The kind of thing a child would see, a kicked child maybe. Maybe it’s irrelevant in this case that hipsters like this band to be ironic; a big part of me thinks the joke is on them and big, ugly and mean in a way they will never understand. I hope they play more of this on the radio because it throws back at our time exactly the kind of crap it throws at us every day, except someone snuck in a counter-virus, and this one is the hope of a youngster for the moments of beauty and clarity found in the stadium heavy metal of years past.No Comments
Spring 2016 will see Absu on their… cumbersomely named “Merelogical Nihilism Connexus Tour”. The main purpose of this tour is building up hype for Absu’s next studio album, which creatively will be named Apsu. As of now, said album is partially constructed, band frontman and percussionist Proscriptor claims that he’s completed recording the rhythm tracks, and makes statements that suggest that a great deal of effort has gone into the lyrics. Hopefully similar effort is being placed into the other aspects of the recording; word on the street is that Absu lost some critical direction and cohesion when they reformed. I guess we’ll just have to listen in; a release date has not yet been set for this material.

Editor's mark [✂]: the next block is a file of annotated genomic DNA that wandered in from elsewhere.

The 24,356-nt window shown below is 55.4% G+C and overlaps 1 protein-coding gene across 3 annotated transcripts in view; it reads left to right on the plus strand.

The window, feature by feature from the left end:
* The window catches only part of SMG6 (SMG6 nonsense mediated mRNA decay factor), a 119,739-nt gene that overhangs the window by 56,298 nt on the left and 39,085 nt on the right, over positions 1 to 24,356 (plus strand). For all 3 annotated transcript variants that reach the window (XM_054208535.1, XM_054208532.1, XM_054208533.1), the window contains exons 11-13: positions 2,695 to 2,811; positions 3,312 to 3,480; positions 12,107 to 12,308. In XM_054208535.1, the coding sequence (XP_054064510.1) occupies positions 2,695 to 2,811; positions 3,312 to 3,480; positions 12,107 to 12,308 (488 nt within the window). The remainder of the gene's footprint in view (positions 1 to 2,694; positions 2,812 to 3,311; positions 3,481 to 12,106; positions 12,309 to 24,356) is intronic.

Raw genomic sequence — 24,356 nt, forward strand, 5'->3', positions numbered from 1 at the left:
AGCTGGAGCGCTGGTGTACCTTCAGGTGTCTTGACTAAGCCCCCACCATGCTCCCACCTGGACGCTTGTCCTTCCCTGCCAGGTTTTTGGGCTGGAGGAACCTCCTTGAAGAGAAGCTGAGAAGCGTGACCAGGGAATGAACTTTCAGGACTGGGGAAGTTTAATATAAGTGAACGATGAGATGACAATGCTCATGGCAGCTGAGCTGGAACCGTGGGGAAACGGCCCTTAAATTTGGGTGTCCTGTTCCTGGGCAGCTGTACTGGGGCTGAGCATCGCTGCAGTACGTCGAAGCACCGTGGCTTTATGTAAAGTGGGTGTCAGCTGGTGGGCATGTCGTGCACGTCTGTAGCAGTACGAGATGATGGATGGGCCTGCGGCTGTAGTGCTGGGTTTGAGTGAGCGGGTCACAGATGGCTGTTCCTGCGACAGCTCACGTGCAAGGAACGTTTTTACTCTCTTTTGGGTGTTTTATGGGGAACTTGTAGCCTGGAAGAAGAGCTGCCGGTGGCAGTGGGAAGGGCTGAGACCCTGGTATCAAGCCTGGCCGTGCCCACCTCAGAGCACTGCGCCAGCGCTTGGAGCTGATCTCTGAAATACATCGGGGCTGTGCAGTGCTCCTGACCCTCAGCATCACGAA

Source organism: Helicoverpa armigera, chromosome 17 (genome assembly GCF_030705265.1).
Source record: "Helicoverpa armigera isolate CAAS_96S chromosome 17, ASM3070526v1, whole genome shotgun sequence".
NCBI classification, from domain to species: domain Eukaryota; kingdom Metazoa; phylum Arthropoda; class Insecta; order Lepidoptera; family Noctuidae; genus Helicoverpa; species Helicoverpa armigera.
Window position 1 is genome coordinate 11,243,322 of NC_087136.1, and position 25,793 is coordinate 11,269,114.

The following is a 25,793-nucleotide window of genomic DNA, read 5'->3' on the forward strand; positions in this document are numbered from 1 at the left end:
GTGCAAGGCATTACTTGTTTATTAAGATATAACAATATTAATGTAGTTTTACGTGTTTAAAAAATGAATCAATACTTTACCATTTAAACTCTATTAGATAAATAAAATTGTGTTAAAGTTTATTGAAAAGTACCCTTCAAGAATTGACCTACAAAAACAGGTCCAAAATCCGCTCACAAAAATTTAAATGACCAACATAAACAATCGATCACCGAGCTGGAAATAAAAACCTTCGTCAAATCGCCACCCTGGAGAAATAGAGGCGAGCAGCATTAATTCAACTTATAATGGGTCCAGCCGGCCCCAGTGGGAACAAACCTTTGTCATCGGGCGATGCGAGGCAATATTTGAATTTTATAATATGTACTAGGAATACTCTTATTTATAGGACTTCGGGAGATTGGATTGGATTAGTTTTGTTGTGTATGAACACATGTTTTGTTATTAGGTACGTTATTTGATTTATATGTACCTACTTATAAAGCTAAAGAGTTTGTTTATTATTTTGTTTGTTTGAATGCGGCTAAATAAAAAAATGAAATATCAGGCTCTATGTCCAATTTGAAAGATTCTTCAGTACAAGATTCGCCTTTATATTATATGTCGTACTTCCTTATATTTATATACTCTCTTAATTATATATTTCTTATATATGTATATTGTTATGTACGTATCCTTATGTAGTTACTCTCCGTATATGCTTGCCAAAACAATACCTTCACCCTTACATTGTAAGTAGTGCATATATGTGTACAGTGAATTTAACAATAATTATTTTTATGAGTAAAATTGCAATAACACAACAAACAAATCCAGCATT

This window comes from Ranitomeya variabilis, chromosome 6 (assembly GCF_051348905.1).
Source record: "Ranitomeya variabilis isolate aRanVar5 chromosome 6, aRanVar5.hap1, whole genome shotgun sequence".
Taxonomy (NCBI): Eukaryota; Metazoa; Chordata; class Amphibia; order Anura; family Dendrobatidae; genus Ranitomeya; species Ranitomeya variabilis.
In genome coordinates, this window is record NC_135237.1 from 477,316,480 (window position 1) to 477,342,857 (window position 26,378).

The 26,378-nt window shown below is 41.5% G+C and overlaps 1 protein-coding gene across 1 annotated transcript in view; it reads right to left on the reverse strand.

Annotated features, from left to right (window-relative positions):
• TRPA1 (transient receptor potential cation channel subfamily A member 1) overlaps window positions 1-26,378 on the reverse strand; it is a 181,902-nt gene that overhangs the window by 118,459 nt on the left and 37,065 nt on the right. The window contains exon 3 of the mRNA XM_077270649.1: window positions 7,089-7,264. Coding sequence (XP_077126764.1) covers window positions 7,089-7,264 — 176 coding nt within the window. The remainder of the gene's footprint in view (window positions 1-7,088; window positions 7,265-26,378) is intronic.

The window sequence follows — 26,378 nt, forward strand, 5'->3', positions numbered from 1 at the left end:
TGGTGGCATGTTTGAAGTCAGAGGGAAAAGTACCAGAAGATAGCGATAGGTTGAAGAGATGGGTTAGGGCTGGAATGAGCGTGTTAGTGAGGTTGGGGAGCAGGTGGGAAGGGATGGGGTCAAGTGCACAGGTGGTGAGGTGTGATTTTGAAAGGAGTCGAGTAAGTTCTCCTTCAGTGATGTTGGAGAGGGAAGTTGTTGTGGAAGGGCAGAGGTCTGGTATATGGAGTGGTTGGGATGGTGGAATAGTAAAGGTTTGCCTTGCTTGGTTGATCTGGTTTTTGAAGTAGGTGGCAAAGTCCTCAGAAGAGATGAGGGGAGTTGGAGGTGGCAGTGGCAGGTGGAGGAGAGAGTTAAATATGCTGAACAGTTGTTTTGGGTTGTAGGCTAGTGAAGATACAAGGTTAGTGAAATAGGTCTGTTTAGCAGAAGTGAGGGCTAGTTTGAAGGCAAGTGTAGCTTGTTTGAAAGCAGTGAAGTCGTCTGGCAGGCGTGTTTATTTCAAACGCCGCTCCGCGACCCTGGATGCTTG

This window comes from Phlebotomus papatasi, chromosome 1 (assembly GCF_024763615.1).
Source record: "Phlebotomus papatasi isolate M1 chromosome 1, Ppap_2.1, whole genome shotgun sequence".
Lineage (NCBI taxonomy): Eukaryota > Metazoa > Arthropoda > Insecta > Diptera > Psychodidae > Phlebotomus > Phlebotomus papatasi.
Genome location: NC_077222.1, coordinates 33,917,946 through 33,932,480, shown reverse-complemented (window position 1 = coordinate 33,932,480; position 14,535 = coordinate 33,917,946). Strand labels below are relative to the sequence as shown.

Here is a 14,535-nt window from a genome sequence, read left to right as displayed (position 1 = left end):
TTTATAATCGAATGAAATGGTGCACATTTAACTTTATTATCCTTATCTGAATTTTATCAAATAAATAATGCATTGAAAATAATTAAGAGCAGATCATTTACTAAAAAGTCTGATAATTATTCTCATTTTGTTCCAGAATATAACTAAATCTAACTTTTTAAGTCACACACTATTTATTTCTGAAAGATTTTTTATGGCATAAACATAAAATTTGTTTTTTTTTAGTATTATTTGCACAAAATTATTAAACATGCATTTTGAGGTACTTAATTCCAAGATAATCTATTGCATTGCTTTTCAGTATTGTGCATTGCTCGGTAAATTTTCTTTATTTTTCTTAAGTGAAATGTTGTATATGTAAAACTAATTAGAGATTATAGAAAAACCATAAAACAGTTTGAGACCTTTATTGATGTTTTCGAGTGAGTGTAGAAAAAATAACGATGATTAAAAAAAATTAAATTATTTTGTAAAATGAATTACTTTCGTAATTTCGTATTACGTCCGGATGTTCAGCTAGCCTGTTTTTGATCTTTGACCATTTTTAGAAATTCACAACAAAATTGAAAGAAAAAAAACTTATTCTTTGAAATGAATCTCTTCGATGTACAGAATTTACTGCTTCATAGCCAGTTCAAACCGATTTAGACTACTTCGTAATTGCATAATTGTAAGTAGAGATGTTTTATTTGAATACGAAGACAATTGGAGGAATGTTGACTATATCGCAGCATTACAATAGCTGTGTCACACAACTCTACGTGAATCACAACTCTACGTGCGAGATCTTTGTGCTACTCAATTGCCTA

A list of confirmed tour dates follows. The gig in Somerville, MA places this technically in my commute radius.
March 17, 2016: Richmond, VA – Strange Matter
March 18, 2016: Charlotte, NC – Amos’ Southend (with Abbath & High On Fire)
March 19, 2016: Charleston, SC – The Tin Roof
March 20, 2016: Jacksonville, FL – Burro Bar
March 22, 2016: Tampa, FL – Brass Mug
March 23, 2016: Gainesville, FL – The Atlantic
March 24, 2016: Atlanta, GA – The Basement
March 25, 2016: New Orleans, LA – Siberia
March 26, 2016: Houston, TX – Walter’s
March 27, 2016: San Antonio, TX – The Korova
March 28, 2016: Corpus Christi, TX – Boozerz
March 29, 2016: Austin, TX – The Sidewinder
March 30, 2016: Arlington, TX – Diamond Jim’s Saloon
March31, 2016: El Paso, TX – The Sandbox
April 1, 2016: Scottsdale, AZ – The Rogue
April 2, 2016: San Diego, CA – Brick By Brick